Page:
And secondhand and bargain items in a second hand store or like the steal you and I got for our furniture, are not included in the 'buy the best' meaning in NEW furniture stores. The reason ours were a great deal for us is that they 'were' well constructed and lasted long enough to serve more than one owner! So you and I DID purchase for the long haul, for the best buy, for the good furniture that would hold up for years for us! they just happened to NOT be new!
*This message has been edited. Last edited by: Mary Ruth,
Emily, Charlotte Moss meant that one should buy the best possible quality furniture one can afford. That should be self-evident.
something black in each room...hmmm; didn't know that o:
Sure. Why not? I am not the author, but when I copy and paste something that doesn't require written permission, like this interview, I give the proper attribution or credit. You can see that at the top of my post.
I also noted this statement and that is the basis for my support (of that comment) on my reply to LOS.
"We all need to relax, it is just decorating"! I agree!
I love the journey more than the results! It is a much better story than 'I bought it here or there' or 'it matched my pillows'. I would rather hear a treasure hunt and discovery story and the process of making it happen story! much more interesting! An Antique dealer in Manhattan (The Village in the 70's) told me that a good story commands more money for a piece than just 'got it from a neighbor' type story. So stories were invented, added some 'Royal' blood, and then intrigue by having it lost in a warehouse or better yet 'vault' only to be 'discovered' recently! The layering of the intrigue and suspense and mystery of how it arrived at that particular shop can weave a hefty price on the object.
In Massachusetts I had a friend that only purchased haunted items and there was a White witch who owned a shop just for customers like her. How I found out? I had the misfortune of witnessing someone one night and talking at a vision, only to find out in the morning (I spent the night at her house sleeping on the very comfy sofa) she was not there... ??? Questions were answered that took an hour to explain the originality of the trunk with contents locked inside as a mystery! The answer my friend gave was 'Oh you met her?' LOL NOT my type of accessory!
Why did I mention the stories? Because those are 'perceived' value. The value we want for our homes and we search for are those we can collect and make OUR story!
posted here some time back:
I loved CER's story of her neighbor's furniture she coveted! That upped the value of those pieces so much more! We were all rooting for her to 'get' what she desired!This message has been edited. Last edited by: Mary Ruth,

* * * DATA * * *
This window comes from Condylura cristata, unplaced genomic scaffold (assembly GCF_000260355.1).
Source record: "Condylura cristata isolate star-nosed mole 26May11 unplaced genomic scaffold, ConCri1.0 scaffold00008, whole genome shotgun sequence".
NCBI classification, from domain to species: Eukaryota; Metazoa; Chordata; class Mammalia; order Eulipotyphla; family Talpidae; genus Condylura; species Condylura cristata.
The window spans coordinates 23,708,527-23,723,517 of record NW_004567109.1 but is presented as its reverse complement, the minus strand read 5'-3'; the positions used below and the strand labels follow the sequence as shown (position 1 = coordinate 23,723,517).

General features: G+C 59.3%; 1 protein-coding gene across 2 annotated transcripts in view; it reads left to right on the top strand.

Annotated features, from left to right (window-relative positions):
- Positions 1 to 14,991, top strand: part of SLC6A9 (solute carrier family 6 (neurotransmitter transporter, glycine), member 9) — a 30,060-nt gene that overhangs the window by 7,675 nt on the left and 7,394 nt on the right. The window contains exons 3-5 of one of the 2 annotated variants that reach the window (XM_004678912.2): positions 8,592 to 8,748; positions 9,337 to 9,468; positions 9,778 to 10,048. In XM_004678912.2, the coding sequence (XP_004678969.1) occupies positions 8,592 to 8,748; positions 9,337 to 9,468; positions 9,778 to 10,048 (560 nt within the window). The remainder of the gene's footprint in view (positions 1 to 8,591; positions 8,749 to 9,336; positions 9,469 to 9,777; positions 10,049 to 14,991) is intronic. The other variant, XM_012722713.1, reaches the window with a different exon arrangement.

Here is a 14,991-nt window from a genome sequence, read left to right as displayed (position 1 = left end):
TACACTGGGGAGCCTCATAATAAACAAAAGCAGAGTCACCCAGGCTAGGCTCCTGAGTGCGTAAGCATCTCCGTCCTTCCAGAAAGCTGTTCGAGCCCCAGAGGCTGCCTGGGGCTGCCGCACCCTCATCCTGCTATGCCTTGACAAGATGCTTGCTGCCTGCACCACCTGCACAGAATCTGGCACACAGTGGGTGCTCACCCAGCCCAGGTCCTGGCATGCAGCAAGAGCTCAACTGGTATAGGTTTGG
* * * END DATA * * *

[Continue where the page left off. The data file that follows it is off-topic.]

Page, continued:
I agree with her whole-heartedly! Modern leaves me cold. Don't care what others think about my decorating style, don't follow trends, and she didn't mean spend twice as much, she meant buy cheap and sooner or later you will end up spending twice as much (or more) anyway.
Perfect example, 23 years ago when I met DH he had been divorced 6 months and just spent $800.00 on a sofa from Hudsons, which was what he could afford at the time. After 3 years that sadly made peice was sent to the dump.
The replacement was a leather sofa costing 3 times as much. That sofa is still in our living room, aged to perfection. Now if I would have gotten a new $800.00 sofa every 3 years ....hmmmm lets see, $2400 is better than $6K.
Whether You Think You Can Or You Think You Can't..... You're Right - Henry Ford
I agree about the quality, you did good on that sofa!
I find I DO love modern furniture, BUT cannot live with the coldness of it. But when I see it in a Victorian with all the molding and wood, or a cabin type cottage with natural wood around, or textured interiors, then I can live with the sleek modern. OR lastly a windowed wall with nature as the backdrop. I can even tolerate it with cement as a loft setting. But in ordinary square no-trim plain rooms, I find it is very cold to look at. I have been in these environments and feel they feel sterile.
Thank you Aychihuahua for bringing this to our attention. I really enjoyed reading this. Good insight and direction from Designer Charlotte Moss. I appreciate that.
Thank you Aychi. I enjoyed the article, brief yet insightful. I had the pleasure of meeting Charlotte Moss a few years ago at a designer showhouse in Rumson, N.J. called Stately Homes By The Sea. As you can imagine she was charming, funny and chicly dressed. She is also a fine looking woman! I was smitten.
Aren't you lucky. Indeed, she is a very photogenic woman, as are her rooms.
Ah to be talented AND beautiful! Some have it all! (humorously said....sigh)